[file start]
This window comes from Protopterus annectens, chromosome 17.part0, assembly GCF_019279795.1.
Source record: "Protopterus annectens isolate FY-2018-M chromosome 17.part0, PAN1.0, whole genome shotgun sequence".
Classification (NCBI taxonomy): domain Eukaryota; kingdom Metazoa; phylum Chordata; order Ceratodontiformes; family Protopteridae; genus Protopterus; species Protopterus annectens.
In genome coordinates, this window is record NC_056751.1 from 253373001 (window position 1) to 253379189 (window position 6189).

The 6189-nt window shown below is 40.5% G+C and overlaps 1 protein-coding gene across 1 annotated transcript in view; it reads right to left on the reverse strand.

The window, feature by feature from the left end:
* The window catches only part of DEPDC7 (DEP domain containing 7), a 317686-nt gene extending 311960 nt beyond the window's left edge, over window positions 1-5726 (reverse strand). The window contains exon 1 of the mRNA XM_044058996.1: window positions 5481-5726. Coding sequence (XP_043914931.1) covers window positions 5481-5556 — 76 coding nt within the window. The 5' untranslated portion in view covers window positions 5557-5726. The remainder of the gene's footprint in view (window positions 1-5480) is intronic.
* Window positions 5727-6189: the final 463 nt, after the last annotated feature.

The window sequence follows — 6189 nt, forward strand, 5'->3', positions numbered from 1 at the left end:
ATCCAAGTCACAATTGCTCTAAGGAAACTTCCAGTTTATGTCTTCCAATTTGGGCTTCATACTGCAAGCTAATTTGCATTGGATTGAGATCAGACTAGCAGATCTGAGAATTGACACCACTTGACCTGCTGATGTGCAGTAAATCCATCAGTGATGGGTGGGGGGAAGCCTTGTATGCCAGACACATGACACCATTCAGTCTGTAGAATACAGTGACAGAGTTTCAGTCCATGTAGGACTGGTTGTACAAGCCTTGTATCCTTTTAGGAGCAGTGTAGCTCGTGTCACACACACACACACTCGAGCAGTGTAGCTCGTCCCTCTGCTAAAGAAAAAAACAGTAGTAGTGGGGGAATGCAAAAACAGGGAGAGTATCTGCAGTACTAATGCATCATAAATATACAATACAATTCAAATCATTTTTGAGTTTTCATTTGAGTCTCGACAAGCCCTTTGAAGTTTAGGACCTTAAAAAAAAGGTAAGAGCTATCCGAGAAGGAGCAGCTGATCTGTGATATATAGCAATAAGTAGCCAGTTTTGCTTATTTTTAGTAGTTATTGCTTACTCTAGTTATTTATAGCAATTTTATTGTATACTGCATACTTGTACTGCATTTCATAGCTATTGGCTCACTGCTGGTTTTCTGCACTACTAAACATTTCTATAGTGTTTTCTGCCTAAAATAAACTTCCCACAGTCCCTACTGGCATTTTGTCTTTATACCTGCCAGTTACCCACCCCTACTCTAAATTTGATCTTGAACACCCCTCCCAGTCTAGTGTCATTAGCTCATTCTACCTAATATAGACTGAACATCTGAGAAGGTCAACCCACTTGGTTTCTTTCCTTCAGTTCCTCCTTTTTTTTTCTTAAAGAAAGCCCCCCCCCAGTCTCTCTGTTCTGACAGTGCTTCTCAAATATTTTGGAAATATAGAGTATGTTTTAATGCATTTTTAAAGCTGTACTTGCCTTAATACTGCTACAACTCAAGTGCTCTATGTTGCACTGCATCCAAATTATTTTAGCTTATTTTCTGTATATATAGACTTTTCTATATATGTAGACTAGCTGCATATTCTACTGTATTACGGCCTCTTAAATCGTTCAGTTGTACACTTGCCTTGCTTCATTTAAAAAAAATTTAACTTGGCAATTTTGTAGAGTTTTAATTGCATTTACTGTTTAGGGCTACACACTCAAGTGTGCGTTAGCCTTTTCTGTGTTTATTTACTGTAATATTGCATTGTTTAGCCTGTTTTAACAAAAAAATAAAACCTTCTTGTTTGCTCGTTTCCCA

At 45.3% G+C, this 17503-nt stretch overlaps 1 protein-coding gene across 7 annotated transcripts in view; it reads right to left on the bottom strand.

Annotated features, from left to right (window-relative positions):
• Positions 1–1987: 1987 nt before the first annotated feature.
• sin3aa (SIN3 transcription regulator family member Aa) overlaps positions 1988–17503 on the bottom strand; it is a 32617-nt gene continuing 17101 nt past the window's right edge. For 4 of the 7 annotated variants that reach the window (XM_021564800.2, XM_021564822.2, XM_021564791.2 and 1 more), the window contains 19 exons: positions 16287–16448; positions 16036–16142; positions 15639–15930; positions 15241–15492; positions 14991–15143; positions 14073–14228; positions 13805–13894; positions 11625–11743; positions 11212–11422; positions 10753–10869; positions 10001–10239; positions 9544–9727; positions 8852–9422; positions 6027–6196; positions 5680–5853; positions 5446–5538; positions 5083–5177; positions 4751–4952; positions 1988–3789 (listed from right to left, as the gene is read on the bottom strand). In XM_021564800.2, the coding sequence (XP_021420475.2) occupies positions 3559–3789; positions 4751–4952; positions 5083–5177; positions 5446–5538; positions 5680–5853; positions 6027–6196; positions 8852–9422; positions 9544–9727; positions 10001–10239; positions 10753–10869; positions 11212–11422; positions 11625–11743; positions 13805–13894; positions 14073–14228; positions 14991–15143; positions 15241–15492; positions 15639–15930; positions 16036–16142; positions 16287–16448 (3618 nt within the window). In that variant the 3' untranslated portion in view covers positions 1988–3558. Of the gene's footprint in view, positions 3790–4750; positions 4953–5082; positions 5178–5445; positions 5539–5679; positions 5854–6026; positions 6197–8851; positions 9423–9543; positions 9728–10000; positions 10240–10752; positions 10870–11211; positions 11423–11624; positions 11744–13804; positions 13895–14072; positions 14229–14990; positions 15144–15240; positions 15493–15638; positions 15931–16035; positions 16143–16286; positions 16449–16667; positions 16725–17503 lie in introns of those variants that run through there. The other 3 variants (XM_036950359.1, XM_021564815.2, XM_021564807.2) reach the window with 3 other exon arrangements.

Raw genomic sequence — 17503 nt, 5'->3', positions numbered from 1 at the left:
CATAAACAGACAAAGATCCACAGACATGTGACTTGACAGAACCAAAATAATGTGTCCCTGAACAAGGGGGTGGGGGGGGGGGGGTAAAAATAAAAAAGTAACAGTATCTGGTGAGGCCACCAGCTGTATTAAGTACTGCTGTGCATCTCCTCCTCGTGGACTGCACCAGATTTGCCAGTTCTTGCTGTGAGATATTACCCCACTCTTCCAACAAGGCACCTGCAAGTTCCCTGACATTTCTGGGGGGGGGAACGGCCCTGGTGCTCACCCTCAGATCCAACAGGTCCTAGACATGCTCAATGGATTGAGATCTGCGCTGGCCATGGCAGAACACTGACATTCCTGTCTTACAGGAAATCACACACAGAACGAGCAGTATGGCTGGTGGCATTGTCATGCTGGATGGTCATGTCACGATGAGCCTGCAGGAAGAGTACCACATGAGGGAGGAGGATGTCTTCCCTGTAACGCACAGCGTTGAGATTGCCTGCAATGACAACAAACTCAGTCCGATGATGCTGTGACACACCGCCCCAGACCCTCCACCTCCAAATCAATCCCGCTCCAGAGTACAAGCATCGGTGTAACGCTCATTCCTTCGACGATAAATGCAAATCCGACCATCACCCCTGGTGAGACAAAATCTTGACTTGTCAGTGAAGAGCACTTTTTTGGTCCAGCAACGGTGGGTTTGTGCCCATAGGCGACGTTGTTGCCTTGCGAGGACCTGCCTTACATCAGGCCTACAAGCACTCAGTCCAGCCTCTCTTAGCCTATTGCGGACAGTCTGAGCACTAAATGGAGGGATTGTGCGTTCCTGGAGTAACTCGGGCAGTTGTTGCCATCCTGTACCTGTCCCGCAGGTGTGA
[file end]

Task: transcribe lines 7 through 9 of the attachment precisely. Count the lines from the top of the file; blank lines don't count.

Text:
* The window catches only part of DEPDC7 (DEP domain containing 7), a 317686-nt gene extending 311960 nt beyond the window's left edge, over window positions 1-5726 (reverse strand). The window contains exon 1 of the mRNA XM_044058996.1: window positions 5481-5726. Coding sequence (XP_043914931.1) covers window positions 5481-5556 — 76 coding nt within the window. The 5' untranslated portion in view covers window positions 5557-5726. The remainder of the gene's footprint in view (window positions 1-5480) is intronic.
* Window positions 5727-6189: the final 463 nt, after the last annotated feature.

The window sequence follows — 6189 nt, forward strand, 5'->3', positions numbered from 1 at the left end: